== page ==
Dev slung his rifle, a rusted relic, over his shoulder, and Sloan swung his into view, as was the custom. He greeted us with broken teeth and his long hair, both grey and a weak straw, blew across his face.

"Lads, what's the view up there," he said while loading a pipe with foul smelling tobacco.

"Ah, the seas kicking up a bit. We are close to the end of the season, gotta keep eyes up. If they come it will be soon." Dev said.

I was an only, a dílleachta, my mother had died bringing me forth, and my Da had been taken when I was five winters. Dev's family had taken me, I was a wild one and needed the strong hand. I would have starved that first winter. They fed me up and taught me how to till and row and string a bow. After a time, I took to calling them Ma, Da, with no strings attached to the words. I was given as much meat and tots as their own, and I grew strong because of it. I could still see my old Da's face though, bleeding from his eye as the Tars dragged him toward the beach, onto the ship. I was small but I could remember the things. Blood and screaming, men shouting in a tongue I could not hear in my head, just jumbled sounds. A group of Tars had taken a girl from our neighbor's house and laid her down on the cold ground. Her screams were still loud in my ears, as loud as their laughter. When they had left, our houses burned. The dead were left scattered, our stores of food and things were stolen, burned or left blowing across the windswept ground, where I sat crying and beaten. Dev's family found me the next day, wandering the hill side still covered in my father's blood and shaking from the cold. I never knew why they didn't kill him, or me on the spot. Winters later I realized his marks, the tattoos on his arm, marking him as a metal worker, a Gobha, could have made him valuable. But they burned our forge, so the answer was lost to me.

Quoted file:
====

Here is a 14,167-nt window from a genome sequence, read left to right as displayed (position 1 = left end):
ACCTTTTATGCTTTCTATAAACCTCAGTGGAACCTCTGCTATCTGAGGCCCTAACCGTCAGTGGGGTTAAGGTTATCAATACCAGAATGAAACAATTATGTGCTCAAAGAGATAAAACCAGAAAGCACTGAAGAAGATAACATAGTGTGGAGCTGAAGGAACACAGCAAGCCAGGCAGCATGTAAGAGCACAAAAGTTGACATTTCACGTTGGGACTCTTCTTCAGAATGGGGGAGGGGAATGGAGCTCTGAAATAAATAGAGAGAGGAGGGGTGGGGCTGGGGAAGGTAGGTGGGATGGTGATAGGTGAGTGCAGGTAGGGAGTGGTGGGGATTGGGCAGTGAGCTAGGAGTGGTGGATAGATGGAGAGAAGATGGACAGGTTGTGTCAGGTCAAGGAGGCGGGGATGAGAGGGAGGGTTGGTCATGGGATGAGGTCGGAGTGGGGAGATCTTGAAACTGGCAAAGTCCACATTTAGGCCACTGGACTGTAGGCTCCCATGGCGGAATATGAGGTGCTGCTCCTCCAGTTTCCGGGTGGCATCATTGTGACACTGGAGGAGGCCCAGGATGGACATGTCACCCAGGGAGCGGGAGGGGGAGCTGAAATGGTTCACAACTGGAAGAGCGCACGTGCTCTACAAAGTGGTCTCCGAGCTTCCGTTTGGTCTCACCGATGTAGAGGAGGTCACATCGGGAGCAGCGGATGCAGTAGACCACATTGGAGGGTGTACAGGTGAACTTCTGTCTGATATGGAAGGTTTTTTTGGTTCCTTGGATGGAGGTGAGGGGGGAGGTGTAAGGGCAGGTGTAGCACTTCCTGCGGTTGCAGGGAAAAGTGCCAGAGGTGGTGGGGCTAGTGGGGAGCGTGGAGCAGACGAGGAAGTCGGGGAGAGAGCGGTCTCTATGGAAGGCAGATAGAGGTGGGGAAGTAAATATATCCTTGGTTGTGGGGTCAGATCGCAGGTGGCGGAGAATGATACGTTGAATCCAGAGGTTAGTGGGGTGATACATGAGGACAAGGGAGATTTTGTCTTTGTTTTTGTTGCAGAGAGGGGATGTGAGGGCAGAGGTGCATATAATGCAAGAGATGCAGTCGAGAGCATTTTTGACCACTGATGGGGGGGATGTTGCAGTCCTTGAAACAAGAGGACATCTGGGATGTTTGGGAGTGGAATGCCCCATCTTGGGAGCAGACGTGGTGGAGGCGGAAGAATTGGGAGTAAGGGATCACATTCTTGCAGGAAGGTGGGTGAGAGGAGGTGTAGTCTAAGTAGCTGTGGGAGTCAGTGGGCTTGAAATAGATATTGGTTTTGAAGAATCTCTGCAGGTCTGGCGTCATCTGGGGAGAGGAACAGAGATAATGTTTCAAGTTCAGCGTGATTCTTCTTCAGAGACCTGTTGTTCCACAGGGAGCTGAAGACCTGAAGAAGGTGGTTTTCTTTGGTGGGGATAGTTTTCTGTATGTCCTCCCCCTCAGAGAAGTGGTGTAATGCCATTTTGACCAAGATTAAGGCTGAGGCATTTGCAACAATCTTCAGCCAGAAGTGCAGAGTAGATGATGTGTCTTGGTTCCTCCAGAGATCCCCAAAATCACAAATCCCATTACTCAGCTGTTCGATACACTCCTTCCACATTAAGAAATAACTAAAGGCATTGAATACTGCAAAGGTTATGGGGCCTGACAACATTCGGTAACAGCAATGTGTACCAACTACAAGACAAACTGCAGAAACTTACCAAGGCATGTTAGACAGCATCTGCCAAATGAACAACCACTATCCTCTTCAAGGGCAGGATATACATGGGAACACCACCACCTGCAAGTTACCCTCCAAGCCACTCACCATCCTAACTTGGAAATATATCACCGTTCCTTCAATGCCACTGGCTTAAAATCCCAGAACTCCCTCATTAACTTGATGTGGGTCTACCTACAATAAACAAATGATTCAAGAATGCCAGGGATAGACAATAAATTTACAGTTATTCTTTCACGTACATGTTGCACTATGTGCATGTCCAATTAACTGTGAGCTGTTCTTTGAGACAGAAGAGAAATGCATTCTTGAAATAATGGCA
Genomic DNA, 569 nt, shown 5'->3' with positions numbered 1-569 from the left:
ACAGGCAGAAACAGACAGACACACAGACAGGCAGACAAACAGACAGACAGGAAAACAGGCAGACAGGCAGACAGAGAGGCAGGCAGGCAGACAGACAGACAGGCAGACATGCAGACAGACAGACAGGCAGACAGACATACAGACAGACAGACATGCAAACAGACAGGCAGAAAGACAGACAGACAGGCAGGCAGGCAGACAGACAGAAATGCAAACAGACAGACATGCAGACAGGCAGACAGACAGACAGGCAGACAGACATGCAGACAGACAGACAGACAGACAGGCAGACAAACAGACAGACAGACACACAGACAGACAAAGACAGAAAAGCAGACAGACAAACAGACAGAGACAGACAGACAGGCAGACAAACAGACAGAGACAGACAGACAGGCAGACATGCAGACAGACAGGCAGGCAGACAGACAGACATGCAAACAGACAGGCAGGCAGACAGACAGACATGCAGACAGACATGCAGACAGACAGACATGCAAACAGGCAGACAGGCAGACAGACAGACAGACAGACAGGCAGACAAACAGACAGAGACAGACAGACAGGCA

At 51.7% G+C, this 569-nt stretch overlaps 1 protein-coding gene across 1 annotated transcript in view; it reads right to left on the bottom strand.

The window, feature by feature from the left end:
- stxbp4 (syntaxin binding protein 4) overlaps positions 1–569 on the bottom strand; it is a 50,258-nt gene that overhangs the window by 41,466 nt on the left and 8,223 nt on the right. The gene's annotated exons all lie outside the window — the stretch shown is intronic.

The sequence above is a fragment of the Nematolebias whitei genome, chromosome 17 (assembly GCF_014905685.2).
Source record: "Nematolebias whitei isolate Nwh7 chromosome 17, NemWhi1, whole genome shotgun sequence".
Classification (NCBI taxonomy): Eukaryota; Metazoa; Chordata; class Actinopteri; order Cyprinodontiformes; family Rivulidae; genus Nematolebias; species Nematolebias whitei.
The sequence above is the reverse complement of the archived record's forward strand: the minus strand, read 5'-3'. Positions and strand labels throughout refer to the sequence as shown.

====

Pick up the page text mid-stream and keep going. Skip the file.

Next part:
Dev and I left Sloan and made our way back to the main camp. It still felt empty with so many of the grown off to Sligo to sell at market and work in the wool mills and turf farms. They used to work in the bullet factories, but the war in the deep south ran through all the powder and there was nothing left to make the bullets. We had gone backward, almost back to swords and spears now, with only the occasional shot sent over a hill, with the dimming hope the old powder would still fire. Many of the old guns sat gathering dust and history in camps and sheds, but with nothing to shoot out of them, they were just rare clubs, and not much good at that. We had a few bullets among us, kept in dry boxes, hidden from the ravages of salt air and thieving hands.